Some experts also have raised concerns about the potential for smart meters to be hacked into in efforts to shut them off, steal data or disrupt power supplies. But Edeson says the devices are fairly tamper proof; if meddled with, they send a distress signal that notifies the utility on a nearly real-time basis.
Still, Edeson said he doesn't believe it makes sense to put smart meters on the premises of all industrial and commercial customers. But smart meters can "absolutely be cost-effective if they are placed in a strategic manner," such as on a distribution line feeding commercial and industrial customers.
Such a system helps utilities improve the performance of the network and it "helps keep employees honest, because they know the energy usage overall is being monitored," said Edeson, who worked in Uganda to develop a pilot program using smart meters.
Millers, he said, constituted the biggest portion of electricity theft in that African country. They would transport their electric milling machines on the backs of trucks, and mill alfalfa, barley, and wheat on site, clamping illegally to power lines.
While placing smart meters on some high-use customer premises is an option, other alternatives should be considered as well, Edeson said, such as trying to understand the collusion that's occurring and provide incentives to build a more trustworthy utility inspection team. There also are physical things a utility can do to prevent theft, such as securing meter boxes, installing tamper proof cables and using barbed wire to discourage clamping onto power lines.
But Antmann, of the World Bank, said he disagrees with using smart meters on distribution lines, rather than on the premises of large customers.
"I saw that approach implemented in some Sub-Saharan African countries," Antmann said. "As expected, nothing happened in terms of loss reduction, and in several cases meters are either not working or not being used by the utilities."
Antmann argued that attaching a smart meter to the premises of a large consumer costs no more than $500 and "with that one-time investment you protect on a permanent basis billing and related revenues that can reach $10,000 a month or more."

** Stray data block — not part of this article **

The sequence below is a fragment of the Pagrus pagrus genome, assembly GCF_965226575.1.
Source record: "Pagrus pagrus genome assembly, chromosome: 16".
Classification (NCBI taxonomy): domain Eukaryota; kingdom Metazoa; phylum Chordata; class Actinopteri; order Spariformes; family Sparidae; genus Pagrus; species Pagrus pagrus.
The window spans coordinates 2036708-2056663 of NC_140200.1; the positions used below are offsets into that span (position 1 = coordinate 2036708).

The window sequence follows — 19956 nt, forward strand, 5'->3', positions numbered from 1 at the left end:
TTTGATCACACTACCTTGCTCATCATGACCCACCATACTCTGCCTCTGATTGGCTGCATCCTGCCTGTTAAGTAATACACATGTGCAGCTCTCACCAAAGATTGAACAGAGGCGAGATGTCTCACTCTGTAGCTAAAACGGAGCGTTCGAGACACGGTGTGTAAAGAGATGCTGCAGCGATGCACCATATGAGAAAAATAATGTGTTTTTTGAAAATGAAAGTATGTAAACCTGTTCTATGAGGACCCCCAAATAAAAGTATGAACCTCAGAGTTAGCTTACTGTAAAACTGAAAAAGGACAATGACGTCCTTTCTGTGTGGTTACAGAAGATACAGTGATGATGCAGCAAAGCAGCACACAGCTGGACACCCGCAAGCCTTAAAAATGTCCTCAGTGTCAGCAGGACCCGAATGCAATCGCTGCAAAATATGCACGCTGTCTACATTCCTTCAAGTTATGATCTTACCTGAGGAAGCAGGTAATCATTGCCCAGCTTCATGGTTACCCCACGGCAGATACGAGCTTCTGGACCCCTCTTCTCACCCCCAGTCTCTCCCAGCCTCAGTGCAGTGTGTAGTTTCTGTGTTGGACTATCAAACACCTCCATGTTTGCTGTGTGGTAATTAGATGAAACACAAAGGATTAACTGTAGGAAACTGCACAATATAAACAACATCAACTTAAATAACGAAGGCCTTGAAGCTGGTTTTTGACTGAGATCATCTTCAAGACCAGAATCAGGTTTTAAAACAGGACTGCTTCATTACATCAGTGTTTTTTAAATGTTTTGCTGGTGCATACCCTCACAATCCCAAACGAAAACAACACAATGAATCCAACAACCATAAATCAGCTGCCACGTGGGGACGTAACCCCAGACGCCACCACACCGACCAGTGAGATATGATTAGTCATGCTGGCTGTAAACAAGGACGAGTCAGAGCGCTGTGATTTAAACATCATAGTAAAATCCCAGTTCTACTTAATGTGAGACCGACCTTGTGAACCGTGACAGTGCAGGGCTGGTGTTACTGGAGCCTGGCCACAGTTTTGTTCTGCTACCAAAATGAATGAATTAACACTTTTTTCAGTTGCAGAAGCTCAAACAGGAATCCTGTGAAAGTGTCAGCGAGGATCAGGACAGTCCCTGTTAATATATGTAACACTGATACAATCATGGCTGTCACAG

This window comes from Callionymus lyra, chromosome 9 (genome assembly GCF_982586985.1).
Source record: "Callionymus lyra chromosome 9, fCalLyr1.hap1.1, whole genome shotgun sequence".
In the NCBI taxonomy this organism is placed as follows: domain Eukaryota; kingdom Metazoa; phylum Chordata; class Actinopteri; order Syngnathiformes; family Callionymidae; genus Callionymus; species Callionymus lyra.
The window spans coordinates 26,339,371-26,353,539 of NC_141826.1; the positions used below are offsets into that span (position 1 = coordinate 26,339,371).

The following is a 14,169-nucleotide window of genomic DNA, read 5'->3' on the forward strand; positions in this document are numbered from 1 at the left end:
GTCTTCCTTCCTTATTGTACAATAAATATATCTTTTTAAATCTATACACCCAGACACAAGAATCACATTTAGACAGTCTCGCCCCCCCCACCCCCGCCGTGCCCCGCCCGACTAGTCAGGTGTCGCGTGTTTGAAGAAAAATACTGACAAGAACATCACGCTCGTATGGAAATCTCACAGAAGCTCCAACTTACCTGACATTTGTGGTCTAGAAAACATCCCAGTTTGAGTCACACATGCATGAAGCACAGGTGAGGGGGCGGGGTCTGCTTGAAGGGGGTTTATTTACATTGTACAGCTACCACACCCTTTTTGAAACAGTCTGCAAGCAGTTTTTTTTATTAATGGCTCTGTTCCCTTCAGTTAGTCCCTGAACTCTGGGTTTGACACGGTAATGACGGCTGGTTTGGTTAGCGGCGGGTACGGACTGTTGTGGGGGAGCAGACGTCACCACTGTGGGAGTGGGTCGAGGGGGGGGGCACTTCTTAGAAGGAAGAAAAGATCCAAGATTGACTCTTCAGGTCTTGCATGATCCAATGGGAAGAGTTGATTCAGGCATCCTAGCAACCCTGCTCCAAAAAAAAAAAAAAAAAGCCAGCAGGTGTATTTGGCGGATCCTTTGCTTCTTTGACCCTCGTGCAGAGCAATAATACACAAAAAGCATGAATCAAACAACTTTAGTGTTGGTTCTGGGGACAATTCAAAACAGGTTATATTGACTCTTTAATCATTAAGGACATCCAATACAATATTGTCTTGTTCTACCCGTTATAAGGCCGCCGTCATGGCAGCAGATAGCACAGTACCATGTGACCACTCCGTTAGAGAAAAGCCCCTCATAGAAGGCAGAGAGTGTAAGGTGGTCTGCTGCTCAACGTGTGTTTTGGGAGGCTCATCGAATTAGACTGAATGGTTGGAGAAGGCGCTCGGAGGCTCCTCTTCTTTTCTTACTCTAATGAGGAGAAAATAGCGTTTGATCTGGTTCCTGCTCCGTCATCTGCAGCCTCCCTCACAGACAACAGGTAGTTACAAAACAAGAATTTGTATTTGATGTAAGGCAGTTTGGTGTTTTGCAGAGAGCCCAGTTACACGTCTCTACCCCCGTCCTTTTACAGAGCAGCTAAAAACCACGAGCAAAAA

He cited North Delhi Power Limited, a joint venture formed in 2002 by Tata Power and the government of Delhi, India. The utility serves about 5 million people in north and northwest Delhi. Smart meters were attached on the premises of the largest consumers as part of a comprehensive reform.
Within about five years, total electric losses (some were due to transmission and distribution efficiencies as well as theft) were slashed from 53 percent to 15 percent, largely as the result of automation.
The Will to Fight Theft
But the fight is not over. In January, the utility reported that one of its employees was seriously injured when the owner of a rubber-sheet factory and two of his accomplices attacked a theft-inspection team with an iron rod and bricks.
Because smart meters eliminate such human contact, one can find out quickly whether a utility is eager to root out corruption or maintain the status quo.
After all, collusion is a profitable side business that sometimes involves even the senior officials at a utility. Utility officials, in turn, may enjoy a close relationship with the government. If a utility is reluctant to install a monitoring system, it may mean top management is involved in the collusion and, for change to occur, must be replaced, experts say.
The Dominican Republic is a case in point. In 2008, its electric system was on the brink of financial collapse, plagued by theft, nonpayment, and rolling blackouts. Smart meters were installed but the corruption didn't stop because the utility failed to act on the data, Antmann said. The utility's management was replaced, and the project was restarted, he said.
"This approach of revenue protection with the use of technology is very effective to help the companies (utilities) that actually want to be helped," Antmann said. "Put the tool in the hands of thieves and it doesn't work."
There have been some impressive results since then. Antmann said he was involved in a project in the Dominican Republic where one utility's investment in smart meters paid for itself in recovered revenues in seven months.
If efforts are being targeted to reduce theft among the big users of electricity, what happens to poor people in the meantime?
Kavita Rai, program manager for the London-based Global Village Energy Partnership, which works to help the poor gain access to energy, noted the poor are often the last to be considered because of the high upfront costs to serve them, and the poor rate of return.
While going after high-use customers that don't pay their fair share may be beneficial, reducing electricity theft alone won't help the poor, she said. What's needed is for utilities to come up with favorable tariffs and innovative approaches to enable the poor to pay the upfront cost of connection, she said.
"It's being done (in parts of the world), but not being done with great vigor," she said.
Antmann agrees the poor need extra help, but says collecting revenue from large customers can serve as an important first step.
"You can't improve the problem countrywide until you solve the problem in the high-value segment," Antmann said. "That's always the first step. Once you do that, you can design and implement an approach for the rest of the market."
(Related Map: "Four Ways To Look at Global Carbon Footprints")